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Ohio’s Message To Plaintiff’s Employment Attorneys: Don’t Help Low Wage Workers

Jon Allison

Having just finished up a jury trial where the plaintiff won a wrongful termination claim and was awarded lost wages and compensatory damages, the timing seems right to discuss attorney fees under Ohio law in employment cases.  Under Ohio law, attorneys who take on cases where an employee was wrongfully terminated must first prove the discrimination, harassment and/or retaliation.  If they are successful in doing so, in order to have a chance at being paid for their work without taking some percentage of the employee’s award of lost wages and compensatory damages, they must prove separately and by a higher standard of proof that the employer not only discriminated, harassed and/or retaliated, but that it did so maliciously and should be made to pay a punitive damages award.  Only after the attorney proves that punitive damages are appropriate, is there an opportunity to be paid for the legal work under Ohio law, but there is still no guarantee.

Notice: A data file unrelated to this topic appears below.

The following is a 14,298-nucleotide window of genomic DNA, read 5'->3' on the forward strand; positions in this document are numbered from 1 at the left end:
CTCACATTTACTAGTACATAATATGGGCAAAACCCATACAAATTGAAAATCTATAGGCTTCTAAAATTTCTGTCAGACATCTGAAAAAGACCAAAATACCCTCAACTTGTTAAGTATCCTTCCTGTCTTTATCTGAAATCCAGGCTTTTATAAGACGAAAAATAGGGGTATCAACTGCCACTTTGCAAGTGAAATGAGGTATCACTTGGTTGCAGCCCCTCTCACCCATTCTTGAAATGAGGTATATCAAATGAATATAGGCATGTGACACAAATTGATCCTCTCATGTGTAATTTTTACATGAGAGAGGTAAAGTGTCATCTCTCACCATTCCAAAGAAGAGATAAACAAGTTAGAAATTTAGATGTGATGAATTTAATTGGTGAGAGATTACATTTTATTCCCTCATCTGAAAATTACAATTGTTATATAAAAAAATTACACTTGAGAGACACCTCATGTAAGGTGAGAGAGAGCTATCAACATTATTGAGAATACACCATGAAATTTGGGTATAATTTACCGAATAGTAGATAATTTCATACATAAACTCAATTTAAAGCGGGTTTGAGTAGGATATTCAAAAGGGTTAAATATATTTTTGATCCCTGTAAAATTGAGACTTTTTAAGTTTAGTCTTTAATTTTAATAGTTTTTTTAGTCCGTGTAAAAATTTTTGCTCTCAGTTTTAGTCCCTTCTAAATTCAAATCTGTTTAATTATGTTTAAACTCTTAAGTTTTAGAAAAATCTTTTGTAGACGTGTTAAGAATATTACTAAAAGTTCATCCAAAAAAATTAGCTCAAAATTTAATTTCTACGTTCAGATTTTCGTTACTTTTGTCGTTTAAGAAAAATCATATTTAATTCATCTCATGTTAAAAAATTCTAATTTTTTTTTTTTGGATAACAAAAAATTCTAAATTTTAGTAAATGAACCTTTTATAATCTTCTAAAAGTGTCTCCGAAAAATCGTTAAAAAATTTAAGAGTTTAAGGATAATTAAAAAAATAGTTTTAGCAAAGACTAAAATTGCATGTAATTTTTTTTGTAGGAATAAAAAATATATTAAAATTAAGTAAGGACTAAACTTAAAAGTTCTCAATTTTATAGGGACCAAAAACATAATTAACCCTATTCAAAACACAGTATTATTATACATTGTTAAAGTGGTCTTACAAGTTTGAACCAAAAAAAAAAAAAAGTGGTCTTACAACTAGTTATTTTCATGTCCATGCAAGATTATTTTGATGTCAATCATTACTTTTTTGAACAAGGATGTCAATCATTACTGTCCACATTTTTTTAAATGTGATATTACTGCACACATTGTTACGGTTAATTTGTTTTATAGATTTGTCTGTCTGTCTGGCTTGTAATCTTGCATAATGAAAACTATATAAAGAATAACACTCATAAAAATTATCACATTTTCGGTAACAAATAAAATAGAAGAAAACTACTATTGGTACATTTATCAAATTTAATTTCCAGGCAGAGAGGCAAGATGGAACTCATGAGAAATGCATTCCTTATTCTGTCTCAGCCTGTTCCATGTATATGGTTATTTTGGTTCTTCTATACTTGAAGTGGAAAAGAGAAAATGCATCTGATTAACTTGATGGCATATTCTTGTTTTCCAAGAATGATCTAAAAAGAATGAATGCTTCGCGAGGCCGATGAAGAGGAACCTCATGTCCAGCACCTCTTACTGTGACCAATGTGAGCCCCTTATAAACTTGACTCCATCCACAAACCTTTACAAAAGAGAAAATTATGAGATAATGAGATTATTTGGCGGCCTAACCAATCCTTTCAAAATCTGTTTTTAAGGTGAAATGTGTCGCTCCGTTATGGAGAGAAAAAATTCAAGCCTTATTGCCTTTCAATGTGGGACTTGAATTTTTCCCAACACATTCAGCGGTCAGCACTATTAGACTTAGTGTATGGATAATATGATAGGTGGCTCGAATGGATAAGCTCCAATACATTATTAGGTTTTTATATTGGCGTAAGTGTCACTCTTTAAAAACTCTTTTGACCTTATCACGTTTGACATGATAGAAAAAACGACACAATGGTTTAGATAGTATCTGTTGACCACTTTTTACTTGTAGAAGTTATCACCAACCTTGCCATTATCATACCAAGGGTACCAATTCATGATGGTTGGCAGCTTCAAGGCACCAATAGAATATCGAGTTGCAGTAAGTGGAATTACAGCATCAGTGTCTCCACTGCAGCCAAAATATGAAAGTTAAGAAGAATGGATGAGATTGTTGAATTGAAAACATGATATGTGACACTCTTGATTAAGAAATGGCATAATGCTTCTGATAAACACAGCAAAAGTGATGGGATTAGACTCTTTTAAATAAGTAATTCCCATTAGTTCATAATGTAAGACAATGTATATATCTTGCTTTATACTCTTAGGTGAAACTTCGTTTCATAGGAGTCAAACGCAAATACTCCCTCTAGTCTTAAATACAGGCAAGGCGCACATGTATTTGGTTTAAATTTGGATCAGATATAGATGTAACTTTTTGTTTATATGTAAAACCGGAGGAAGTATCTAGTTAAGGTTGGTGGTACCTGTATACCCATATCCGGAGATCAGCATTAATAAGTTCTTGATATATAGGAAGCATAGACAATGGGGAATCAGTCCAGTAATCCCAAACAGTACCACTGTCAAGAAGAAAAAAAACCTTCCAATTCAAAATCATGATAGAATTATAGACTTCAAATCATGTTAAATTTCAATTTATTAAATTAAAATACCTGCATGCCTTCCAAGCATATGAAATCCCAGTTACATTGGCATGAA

The problem with this scheme is that it operates as a huge disincentive to take on cases for minimum wage or other low wage workers.  An attorney could win trial after trial for minimum wage workers and not be able to pay the bills to keep the law firm going.  Low wage workers are the ones who are most vulnerable to wrongful conduct on the part of their employers.  Most plaintiff’s employment attorneys want to devote time to help these low wage workers.  Ohio says don’t.

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